Organic food may protect against cancers finds study

According to a new study organic food consumption can protect against cancers.

The study published this week in the latest issue of the journal JAMA Internal Medicine reports that people who consume more organic foods are at a lower overall risk of developing cancer compared to people who do not. Some of the specific cancers avoided are non-Hodgkin lymphoma and postmenopausal breast cancer write the researchers.

Image Credit: StockMediaSeller/ Shutterstock
Image Credit: StockMediaSeller/ Shutterstock

The study leader Julia Baudry, an epidemiologist at Institut National de la Sante et de la Recherche Medicale in France explained that for this study they looked at diets of 68,946 French adults. Of these participants, over three quarters were females and aged in their mid-forties. They were classified into four groups based on their consumption of 16 organic products such as fruits and vegetables, ready-to-eat meals, meat and fish, condiments, spices and vegetable oils and dietary supplements. All participants were followed up for an average of around four and a half years. During this period a total of 1,340 cancers were detected among the participants and of these 459 were breast cancers, 180 were prostate cancers, 135 were skin cancers, 99 were colorectal cancers and 47 were non-Hodgkin lymphomas.

To arrive at the results, the researchers then analyzed the risk and benefits associated with non-organic foods and organic foods respectively in terms of cancer causation. They noted that people who ate more organic foods were 25 percent less likely to get cancers. The risk of getting non-Hodgkin lymphoma was 73 percent and risk of getting post-menopausal breast cancer was 21 percent lower among those who ate organic foods. The risk was low even among persons who ate low quality of food, but organic foods write the authors of the study.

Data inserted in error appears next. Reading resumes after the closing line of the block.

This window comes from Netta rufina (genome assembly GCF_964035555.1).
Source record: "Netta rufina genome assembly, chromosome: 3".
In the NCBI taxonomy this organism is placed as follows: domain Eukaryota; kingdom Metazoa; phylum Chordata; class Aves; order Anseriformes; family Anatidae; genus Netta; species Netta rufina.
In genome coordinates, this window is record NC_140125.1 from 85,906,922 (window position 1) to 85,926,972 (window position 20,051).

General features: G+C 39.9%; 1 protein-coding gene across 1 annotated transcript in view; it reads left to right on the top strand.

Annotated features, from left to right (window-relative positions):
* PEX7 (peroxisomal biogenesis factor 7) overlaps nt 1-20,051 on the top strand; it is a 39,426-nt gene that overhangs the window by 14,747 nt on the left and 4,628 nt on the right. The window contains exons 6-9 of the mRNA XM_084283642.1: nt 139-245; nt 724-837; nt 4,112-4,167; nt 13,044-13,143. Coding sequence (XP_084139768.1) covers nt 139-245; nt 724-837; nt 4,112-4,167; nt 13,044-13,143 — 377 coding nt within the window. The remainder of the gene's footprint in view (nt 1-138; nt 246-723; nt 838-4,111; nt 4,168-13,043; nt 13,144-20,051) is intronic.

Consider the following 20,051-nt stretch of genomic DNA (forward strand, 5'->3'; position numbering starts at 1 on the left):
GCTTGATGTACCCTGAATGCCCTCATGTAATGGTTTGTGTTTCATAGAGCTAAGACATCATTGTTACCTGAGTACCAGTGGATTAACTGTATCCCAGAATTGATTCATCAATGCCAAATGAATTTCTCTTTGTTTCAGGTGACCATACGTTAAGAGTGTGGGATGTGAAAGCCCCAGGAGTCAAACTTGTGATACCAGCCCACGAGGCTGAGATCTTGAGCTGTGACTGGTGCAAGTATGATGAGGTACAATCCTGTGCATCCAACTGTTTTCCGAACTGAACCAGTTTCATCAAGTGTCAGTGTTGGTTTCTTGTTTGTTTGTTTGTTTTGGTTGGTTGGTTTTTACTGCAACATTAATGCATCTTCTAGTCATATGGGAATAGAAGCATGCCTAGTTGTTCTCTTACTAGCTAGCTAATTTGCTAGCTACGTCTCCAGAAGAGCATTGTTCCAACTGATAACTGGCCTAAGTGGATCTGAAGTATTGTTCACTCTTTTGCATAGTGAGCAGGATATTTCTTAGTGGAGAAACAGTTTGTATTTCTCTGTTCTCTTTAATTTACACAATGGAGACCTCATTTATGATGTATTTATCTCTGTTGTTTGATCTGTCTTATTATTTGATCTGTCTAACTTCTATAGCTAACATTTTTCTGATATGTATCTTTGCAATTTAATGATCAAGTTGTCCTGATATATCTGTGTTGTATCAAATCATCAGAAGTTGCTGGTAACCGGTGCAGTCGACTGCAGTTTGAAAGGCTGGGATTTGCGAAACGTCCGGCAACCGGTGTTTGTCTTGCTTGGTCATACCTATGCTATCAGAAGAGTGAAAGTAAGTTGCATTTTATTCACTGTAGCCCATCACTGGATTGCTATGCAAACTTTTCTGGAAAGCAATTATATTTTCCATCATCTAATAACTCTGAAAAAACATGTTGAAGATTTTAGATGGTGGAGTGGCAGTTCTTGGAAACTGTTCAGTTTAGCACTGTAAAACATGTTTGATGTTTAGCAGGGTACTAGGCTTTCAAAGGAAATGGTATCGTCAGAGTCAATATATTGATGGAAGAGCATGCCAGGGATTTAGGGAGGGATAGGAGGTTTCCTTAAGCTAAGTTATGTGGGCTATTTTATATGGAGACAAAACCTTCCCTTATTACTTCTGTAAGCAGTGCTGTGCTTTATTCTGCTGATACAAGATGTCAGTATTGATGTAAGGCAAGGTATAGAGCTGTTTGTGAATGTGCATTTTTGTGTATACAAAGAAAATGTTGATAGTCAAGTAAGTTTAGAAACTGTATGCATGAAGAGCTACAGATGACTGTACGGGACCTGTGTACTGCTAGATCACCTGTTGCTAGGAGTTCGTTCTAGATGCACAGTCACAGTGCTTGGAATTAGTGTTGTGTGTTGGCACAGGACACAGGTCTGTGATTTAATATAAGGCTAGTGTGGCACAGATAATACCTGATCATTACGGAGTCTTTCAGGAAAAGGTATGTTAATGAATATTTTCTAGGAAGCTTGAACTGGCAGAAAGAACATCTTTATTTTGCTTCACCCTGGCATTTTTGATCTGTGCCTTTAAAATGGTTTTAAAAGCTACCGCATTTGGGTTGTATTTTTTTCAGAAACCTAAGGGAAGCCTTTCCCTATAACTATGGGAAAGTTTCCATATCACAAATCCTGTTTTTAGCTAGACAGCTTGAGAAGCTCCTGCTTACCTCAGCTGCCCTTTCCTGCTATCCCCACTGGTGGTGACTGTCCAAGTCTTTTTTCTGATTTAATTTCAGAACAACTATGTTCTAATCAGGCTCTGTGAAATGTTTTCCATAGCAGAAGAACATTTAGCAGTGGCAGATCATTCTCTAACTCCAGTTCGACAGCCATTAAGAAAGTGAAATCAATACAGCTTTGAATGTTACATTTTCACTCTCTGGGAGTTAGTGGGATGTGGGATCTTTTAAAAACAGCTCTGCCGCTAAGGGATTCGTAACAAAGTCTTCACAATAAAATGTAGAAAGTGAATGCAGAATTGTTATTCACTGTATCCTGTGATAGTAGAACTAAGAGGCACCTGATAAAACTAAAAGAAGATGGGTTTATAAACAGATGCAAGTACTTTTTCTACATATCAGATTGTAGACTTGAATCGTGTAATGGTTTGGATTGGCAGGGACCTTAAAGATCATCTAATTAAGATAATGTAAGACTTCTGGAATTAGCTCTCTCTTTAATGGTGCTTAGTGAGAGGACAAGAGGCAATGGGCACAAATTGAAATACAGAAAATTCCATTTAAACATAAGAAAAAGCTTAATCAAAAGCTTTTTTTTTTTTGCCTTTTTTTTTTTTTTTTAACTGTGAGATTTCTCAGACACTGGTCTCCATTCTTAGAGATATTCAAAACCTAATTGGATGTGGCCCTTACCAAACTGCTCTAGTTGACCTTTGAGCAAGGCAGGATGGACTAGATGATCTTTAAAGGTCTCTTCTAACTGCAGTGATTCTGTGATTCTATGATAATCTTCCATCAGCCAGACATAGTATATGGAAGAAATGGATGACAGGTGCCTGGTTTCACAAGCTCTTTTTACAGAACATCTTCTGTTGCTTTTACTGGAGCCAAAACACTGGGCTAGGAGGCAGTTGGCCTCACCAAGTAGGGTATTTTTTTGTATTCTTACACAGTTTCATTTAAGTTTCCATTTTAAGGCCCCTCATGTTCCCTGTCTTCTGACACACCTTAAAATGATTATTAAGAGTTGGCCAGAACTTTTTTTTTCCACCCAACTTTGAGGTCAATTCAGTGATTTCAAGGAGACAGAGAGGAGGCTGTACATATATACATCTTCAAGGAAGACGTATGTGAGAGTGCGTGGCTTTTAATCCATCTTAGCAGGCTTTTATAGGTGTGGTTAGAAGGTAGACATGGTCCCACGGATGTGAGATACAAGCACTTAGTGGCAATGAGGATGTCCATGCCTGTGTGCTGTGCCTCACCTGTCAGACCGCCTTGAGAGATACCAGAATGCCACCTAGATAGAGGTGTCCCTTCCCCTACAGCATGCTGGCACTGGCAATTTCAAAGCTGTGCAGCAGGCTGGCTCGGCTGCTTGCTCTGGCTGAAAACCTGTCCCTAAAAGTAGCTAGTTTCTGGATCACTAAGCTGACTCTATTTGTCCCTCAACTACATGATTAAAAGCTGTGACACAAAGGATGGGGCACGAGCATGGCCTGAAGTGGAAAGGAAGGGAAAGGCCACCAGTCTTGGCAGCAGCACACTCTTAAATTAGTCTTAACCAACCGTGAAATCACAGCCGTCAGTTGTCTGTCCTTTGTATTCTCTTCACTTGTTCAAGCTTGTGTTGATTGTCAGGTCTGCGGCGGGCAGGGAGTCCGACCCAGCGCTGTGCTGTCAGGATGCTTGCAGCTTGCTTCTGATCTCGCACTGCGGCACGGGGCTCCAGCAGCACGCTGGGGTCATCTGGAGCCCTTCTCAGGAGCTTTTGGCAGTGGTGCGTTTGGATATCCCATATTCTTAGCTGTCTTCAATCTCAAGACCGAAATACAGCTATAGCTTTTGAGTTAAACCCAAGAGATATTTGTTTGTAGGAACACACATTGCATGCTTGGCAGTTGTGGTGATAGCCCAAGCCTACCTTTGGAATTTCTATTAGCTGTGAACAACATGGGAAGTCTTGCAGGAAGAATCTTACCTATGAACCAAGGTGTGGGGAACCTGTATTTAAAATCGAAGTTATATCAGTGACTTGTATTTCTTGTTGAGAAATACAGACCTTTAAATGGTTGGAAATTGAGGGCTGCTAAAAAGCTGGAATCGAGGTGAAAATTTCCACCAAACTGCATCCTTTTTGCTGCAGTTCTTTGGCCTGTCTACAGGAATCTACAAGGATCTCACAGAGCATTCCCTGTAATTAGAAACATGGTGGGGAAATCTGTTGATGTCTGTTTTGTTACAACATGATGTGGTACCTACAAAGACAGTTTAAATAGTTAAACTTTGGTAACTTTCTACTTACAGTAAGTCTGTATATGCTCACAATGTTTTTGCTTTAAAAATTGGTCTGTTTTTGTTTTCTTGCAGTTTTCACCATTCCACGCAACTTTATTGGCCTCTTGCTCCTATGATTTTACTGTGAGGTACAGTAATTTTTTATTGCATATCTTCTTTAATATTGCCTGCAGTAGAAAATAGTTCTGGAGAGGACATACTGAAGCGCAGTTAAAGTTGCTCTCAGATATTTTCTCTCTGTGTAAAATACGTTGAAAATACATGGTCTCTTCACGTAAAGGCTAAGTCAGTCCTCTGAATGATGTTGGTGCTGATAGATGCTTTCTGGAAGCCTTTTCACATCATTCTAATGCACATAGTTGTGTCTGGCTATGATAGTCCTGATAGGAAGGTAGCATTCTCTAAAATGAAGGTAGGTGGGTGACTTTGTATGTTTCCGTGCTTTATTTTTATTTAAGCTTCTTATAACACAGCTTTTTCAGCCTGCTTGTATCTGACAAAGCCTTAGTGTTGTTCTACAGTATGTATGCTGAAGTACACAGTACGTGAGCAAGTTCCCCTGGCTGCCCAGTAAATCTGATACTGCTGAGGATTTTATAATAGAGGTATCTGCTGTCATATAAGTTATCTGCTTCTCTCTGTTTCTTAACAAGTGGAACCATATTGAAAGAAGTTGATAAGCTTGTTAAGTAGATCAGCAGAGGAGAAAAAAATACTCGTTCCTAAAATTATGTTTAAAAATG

Baudry and her colleagues concluded, “If the findings are confirmed, promoting organic food consumption in the general population could be a promising preventive strategy against cancer.” In a commentary published alongside the study Dr. Jorge E. Chavarro, an associate professor in the Department of Nutrition at Harvard T.H. Chan School of Public Health called this study “incredibly important”. He explained that pesticide residues are present in foods and most consumers are exposed to them. He said that yet another study from the International Agency for Research in Cancer has found that pesticides in food are linked to cancer. Some of the implicated pesticides include glyphosate, malathion and diazinon.

Chavarro however cautioned that the study results should be interpreted cautiously. He said, “Assessing intake of diet is difficult, assessing intake of organic foods is notoriously difficult. That is because deciding to eat organic foods or not is a decision that has very strong social and economic determinants. Even though the authors had access to information of why people are choosing not to eat organic foods, they consider all non-consumers of organic foods the same.” He explained that people who chose not to eat organic foods may be ones who are not aware of health risks of a healthy lifestyle and maybe making poor health choices in their lifestyle as well that could be linked to their cancers.

Chavarro called for more in-depth studies to understand the relationship between organic food and cancer prevention better. “Further research is required to identify which specific factors are responsible for potential protective effects of organic food consumption on cancer risk,” authors wrote in their study as well.

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